1. This is a collection of assertions with no data, I’m not sure what the point of it is except to fuel an already fraught discussion with dubious information. “In Canada, Montreal housing prices are less than half as much as in Greater Vancouver, largely because they have been building plenty of housing.” – how was that conclusion arrived at?

  2. A comment I heard someone make once is that no developer will build enough to deliberately drop prices, because to do so would be to lose money.
    If we’re talking about building rental, or the city building housing and not caring about making a profit, then I think the above does work (by all means, build build build) … otherwise the best the Montreal example shows is that building more slows or stops the increase in prices, but even then, the number of years to ‘catch up’ given little wage increase to speak of is significant … so at best, building more doesn’t hurt (except if it displaces rental) but to say it helps (unless it’s non-market) is questionable.
    If the land cost is separated from the purchase price (leasehold, land trust, etc) then it is inherently again non-market, and in that case again I think the (by all means, build build build) applies.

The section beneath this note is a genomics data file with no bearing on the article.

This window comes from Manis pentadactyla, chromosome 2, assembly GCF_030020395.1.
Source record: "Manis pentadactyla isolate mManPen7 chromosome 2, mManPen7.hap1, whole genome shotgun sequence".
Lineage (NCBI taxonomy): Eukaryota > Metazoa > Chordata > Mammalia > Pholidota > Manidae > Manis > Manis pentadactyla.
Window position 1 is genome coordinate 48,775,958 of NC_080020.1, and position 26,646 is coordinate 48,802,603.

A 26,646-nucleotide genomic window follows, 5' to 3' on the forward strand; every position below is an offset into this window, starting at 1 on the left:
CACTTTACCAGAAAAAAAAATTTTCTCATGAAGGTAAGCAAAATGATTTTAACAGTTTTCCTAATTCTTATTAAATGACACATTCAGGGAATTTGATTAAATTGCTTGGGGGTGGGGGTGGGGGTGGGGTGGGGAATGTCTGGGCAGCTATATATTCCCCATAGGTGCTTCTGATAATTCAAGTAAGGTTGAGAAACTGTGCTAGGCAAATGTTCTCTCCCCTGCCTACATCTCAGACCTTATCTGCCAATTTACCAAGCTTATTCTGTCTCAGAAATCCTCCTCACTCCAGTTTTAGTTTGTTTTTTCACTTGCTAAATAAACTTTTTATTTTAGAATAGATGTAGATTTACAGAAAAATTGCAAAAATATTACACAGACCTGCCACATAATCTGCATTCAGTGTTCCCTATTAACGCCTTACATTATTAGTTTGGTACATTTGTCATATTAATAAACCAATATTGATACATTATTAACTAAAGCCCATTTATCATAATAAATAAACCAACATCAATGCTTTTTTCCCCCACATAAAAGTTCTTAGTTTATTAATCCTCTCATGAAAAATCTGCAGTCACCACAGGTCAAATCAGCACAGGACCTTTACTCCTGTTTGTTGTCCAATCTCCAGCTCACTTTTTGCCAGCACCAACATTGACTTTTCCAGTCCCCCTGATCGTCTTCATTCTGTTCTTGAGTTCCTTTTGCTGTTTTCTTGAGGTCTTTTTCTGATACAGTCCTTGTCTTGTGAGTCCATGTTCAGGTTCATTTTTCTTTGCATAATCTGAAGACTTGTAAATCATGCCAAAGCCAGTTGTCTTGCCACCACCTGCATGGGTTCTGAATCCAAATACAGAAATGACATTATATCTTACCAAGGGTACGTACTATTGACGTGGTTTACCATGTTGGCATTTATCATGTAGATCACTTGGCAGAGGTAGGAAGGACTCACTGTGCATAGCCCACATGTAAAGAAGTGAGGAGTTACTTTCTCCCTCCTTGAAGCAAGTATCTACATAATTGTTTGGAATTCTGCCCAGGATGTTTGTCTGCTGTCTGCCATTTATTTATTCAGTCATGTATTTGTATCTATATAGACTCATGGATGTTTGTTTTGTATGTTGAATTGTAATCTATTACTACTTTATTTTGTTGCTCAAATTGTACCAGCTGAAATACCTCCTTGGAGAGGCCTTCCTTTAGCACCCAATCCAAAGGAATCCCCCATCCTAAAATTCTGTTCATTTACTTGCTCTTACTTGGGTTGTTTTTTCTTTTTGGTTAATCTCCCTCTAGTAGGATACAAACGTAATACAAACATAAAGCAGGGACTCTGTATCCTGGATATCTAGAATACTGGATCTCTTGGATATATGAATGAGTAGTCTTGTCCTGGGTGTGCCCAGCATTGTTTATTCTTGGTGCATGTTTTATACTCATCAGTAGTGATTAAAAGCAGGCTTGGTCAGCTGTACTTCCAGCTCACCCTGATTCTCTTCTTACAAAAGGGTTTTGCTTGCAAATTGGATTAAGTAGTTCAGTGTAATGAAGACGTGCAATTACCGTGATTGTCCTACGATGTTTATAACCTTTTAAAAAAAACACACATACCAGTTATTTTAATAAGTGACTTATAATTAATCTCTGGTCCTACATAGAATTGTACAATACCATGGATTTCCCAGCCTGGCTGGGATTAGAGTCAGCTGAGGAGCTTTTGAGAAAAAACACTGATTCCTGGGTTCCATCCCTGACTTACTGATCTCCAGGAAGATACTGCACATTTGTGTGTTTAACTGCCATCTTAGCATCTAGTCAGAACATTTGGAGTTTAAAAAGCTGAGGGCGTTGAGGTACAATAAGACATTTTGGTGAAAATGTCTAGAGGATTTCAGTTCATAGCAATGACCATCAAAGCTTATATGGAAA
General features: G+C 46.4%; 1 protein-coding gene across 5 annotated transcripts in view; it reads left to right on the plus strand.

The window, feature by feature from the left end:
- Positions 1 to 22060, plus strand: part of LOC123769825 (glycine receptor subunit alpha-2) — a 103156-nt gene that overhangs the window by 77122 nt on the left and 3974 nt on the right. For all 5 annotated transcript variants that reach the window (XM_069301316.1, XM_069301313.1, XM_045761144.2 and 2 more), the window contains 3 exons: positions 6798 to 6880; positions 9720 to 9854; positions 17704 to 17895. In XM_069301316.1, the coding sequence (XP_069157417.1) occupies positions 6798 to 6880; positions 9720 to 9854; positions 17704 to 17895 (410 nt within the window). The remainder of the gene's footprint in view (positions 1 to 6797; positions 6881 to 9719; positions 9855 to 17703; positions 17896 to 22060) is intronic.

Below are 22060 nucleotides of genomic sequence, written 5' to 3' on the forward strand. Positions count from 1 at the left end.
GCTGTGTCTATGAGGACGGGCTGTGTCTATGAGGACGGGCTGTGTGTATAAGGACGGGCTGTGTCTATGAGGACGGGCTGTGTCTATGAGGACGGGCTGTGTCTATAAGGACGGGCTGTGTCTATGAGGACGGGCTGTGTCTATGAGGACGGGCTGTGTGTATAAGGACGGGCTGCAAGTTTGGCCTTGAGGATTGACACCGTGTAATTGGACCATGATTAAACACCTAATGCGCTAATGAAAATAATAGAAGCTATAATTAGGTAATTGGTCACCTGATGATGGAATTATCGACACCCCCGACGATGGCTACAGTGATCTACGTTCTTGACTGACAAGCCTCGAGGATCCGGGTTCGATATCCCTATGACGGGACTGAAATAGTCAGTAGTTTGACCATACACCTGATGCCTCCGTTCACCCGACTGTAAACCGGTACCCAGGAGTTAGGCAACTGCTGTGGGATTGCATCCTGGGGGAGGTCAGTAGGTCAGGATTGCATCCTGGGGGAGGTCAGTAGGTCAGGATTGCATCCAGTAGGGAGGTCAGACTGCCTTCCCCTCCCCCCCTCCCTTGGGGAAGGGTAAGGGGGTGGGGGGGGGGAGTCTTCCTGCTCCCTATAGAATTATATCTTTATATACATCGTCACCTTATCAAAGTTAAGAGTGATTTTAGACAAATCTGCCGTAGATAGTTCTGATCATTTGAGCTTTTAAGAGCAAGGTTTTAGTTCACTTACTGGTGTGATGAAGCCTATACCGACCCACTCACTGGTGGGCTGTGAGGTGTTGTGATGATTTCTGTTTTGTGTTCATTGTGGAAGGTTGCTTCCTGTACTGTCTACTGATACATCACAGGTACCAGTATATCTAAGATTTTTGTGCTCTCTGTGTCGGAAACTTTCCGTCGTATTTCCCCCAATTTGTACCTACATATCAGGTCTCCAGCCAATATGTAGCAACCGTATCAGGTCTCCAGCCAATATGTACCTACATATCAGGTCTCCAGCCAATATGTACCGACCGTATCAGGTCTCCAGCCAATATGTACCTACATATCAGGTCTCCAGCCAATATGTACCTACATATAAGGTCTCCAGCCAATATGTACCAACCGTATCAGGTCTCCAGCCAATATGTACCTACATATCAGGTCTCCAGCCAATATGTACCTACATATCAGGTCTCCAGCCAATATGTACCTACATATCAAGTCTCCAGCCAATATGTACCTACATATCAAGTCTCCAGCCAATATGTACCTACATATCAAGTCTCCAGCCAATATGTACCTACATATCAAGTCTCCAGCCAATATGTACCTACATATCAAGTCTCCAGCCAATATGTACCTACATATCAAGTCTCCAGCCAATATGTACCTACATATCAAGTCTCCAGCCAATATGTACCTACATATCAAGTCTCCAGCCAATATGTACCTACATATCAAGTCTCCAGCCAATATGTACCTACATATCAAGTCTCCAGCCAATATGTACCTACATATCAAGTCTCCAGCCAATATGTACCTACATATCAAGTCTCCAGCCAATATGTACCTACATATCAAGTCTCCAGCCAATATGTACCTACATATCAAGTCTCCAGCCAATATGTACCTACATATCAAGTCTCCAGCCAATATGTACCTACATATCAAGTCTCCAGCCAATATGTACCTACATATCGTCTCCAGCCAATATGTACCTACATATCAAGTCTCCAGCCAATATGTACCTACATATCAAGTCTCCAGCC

MichaelM alluded to this earlier: … assuming developers themselves aren’t making windfalls over and above land cost … the only way to significantly affect prices is to affect land cost.
    This change in effective land cost could be because there is a crash in the market, or because sufficient subdivision of land (by upzoning, or by allowing more houses on one site) is possible in sufficient places that net property price goes down while gross property price changes little (this will only happen if such subdivision possibilities are no longer rare) … or by (leasehold, land trust, etc).
    My take from this is that if you truly want to build your way to affordability, be Vienna, not Montreal.

  3. Montreal housing is cheaper than Vancouver because:
    1.) It has never fully recovered from Quebec’s bid for sovereignty in the 70’s that sent businesses and jobs fleeing.
    2.) Montreal has very high taxes.
    3.) Montreal residents historically have preferred to rent rather than own following European traditions.
    4.) Montreal has the largest snow removal budget in North America and one of the highest in the world.

    1. Montreal has lower wages, higher unemployment, a brutal winter, more debt per capital, higher taxes, higher energy costs and less immigrants. Many immigrants are also lower income profile and almost no Asian immigrants with serious money ( more Jewish or Middle East immigrants though ) French is a serious disadvantages for many immigrants.
      So all in all: less economically vibrant with less means, thus lower home prices in Montreal.
      In the least 2 years or so that has started to change and as such prices have also risen.
      Immigration and housing prices need to be discussed in the same context, but often are not. Why?